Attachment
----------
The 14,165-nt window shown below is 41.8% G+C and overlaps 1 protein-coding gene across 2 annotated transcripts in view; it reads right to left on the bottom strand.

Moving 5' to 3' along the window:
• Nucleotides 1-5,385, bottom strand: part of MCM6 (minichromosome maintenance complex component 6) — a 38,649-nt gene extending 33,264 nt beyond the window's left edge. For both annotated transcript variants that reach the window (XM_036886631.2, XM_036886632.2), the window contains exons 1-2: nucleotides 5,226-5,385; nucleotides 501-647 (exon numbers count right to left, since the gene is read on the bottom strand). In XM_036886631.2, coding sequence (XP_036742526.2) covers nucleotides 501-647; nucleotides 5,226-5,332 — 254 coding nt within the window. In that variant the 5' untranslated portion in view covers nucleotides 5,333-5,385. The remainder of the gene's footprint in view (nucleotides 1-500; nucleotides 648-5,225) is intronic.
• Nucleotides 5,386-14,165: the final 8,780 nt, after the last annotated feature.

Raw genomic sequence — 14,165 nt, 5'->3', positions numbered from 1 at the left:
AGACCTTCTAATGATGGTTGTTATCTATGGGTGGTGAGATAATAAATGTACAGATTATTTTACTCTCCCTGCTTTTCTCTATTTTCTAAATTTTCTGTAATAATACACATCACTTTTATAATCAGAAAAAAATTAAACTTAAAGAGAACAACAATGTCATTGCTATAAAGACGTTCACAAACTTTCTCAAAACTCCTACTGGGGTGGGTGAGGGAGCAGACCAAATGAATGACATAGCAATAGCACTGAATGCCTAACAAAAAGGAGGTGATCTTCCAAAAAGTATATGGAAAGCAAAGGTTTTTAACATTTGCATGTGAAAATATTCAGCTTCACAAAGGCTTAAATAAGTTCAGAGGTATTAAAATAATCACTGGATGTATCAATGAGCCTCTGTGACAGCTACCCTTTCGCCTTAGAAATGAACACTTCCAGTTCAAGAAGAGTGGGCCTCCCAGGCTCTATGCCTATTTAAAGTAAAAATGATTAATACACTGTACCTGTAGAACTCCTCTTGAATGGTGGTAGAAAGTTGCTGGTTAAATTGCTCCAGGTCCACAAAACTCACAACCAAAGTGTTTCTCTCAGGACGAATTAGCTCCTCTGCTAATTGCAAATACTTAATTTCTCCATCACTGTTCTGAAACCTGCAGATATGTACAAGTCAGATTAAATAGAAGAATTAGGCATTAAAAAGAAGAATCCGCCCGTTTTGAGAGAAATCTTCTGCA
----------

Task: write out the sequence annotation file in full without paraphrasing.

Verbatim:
The 14,165-nt window shown below is 41.8% G+C and overlaps 1 protein-coding gene across 2 annotated transcripts in view; it reads right to left on the bottom strand.

Moving 5' to 3' along the window:
• Nucleotides 1-5,385, bottom strand: part of MCM6 (minichromosome maintenance complex component 6) — a 38,649-nt gene extending 33,264 nt beyond the window's left edge. For both annotated transcript variants that reach the window (XM_036886631.2, XM_036886632.2), the window contains exons 1-2: nucleotides 5,226-5,385; nucleotides 501-647 (exon numbers count right to left, since the gene is read on the bottom strand). In XM_036886631.2, coding sequence (XP_036742526.2) covers nucleotides 501-647; nucleotides 5,226-5,332 — 254 coding nt within the window. In that variant the 5' untranslated portion in view covers nucleotides 5,333-5,385. The remainder of the gene's footprint in view (nucleotides 1-500; nucleotides 648-5,225) is intronic.
• Nucleotides 5,386-14,165: the final 8,780 nt, after the last annotated feature.

Raw genomic sequence — 14,165 nt, 5'->3', positions numbered from 1 at the left:
AGACCTTCTAATGATGGTTGTTATCTATGGGTGGTGAGATAATAAATGTACAGATTATTTTACTCTCCCTGCTTTTCTCTATTTTCTAAATTTTCTGTAATAATACACATCACTTTTATAATCAGAAAAAAATTAAACTTAAAGAGAACAACAATGTCATTGCTATAAAGACGTTCACAAACTTTCTCAAAACTCCTACTGGGGTGGGTGAGGGAGCAGACCAAATGAATGACATAGCAATAGCACTGAATGCCTAACAAAAAGGAGGTGATCTTCCAAAAAGTATATGGAAAGCAAAGGTTTTTAACATTTGCATGTGAAAATATTCAGCTTCACAAAGGCTTAAATAAGTTCAGAGGTATTAAAATAATCACTGGATGTATCAATGAGCCTCTGTGACAGCTACCCTTTCGCCTTAGAAATGAACACTTCCAGTTCAAGAAGAGTGGGCCTCCCAGGCTCTATGCCTATTTAAAGTAAAAATGATTAATACACTGTACCTGTAGAACTCCTCTTGAATGGTGGTAGAAAGTTGCTGGTTAAATTGCTCCAGGTCCACAAAACTCACAACCAAAGTGTTTCTCTCAGGACGAATTAGCTCCTCTGCTAATTGCAAATACTTAATTTCTCCATCACTGTTCTGAAACCTGCAGATATGTACAAGTCAGATTAAATAGAAGAATTAGGCATTAAAAAGAAGAATCCGCCCGTTTTGAGAGAAATCTTCTGCA